Plywood consists of fine sheets of wood, or veneers bonded with glue. Plywood is a versatile product that can combine attractive surface appearance with superior performance under hazardous conditions while retaining comparatively high strength-to-weight ratios. It is available in a range of wood species, including hardwood and softwood species and combinations of the two, and a range of resin types for interior, high humidity and exterior conditions. Plywood was the first type of board developed to provide panels with dimensional stability and good strength both along and across the panel.

How is it made?

Plywood is generally made from veneers that are peeled from a log. These are bonded together with an adhesive that is appropriate to the end use, with the grain of adjacent veneers generally at right angles to each other, known as “cross grain”.  The adhesive is cured by pressing the panel using heated platens. Plywood is processed on a worldwide basis using a wide range of timber species including softwoods and temperate or tropical hardwood.

What is this used for?

Plywood is commonly used in construction, for transportation, for packaging, for furniture and for decorative applications. Completely versatile, it is also suitable for the most extreme uses, amongst others for ship and boat building.

Properties

Light and easy to install, plywood offers excellent resistance to creep (the disforming of the wood due to weight bearing). Its cross-layer construction offers good stability and high resistance to impacts and weathering in all board directions. Depending on the type, it is suitable for both interior and exterior applications.

Economic impact

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Specific advantages

Light and easy to install, plywood offers excellent resistance to creep. Its cross layers gives it a good stability and high resistance to impacts and weathering.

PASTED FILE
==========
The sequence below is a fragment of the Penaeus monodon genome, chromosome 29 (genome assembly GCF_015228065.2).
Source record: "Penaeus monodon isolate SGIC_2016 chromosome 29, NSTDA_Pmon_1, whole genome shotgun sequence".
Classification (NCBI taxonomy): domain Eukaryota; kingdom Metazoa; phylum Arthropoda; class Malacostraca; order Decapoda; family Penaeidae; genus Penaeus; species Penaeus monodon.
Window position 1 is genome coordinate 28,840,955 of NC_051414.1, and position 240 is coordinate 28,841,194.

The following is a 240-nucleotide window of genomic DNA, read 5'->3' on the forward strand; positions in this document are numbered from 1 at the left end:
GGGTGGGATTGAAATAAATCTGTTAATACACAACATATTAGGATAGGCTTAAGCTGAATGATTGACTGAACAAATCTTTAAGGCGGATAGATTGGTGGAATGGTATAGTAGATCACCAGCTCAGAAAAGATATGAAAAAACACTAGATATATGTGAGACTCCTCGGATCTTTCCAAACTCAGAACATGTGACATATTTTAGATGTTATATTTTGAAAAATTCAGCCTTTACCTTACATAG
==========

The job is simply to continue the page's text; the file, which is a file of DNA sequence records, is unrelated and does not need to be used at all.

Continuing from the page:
Completely versatile, it is suitable for the most extreme uses: nautical construction, decoration, building, transport industry…

A recyclable material

Manufactured from logs coming from forests under long–term durable management, plywood is above all a material which can be recycled. It actively contributes both to the protection of the environment and the ecological and economic balance of the wood channel.

Mechanical characteristics

The mechanical characteristics of plywood panels vary according to their compositions (species used, lay-out and thickness of the plies). Nevertheless, they generally remain very close to those of solid timber while having the advantage of a greater regularity and a greater stability. This results from the elimination of important defects during the preparation of the veneers and the dissemination of the residual minor defects in the panel.

There are thus no standard values for the mechanical properties of plywood. Each manufacturer provides his own values according to the composition of his products.

2 series of different values can be provided:
• those resulting from controls in the factories on small samples, used for classification as defined in standard EN 636
• those resulting from tests on semi-size samples (tests according to standards EN 789 and EN 1058) or derived from the values measured in the Factory Production Control (using standard EN 12369-2).
Only such values are usable for structural design.

Bonding classes

EN 314-2 defines the tests to be carried out to check the bonding class of a panel.
These classes correspond to the following conditions of use:
Class 1: dry interior
Class 2: humid interior
Class 3: exterior

Usually, urea-formaldehyde resins are used for class 1, melamine-urea-formaldehyde for class 2, melamine-urea-formaldehyde or phenol-formaldehyde for class 3.

Classes of formaldehyde release

The adhesives used for the manufacture of plywood contain synthetic resins (aminoplastic or phenoplastic).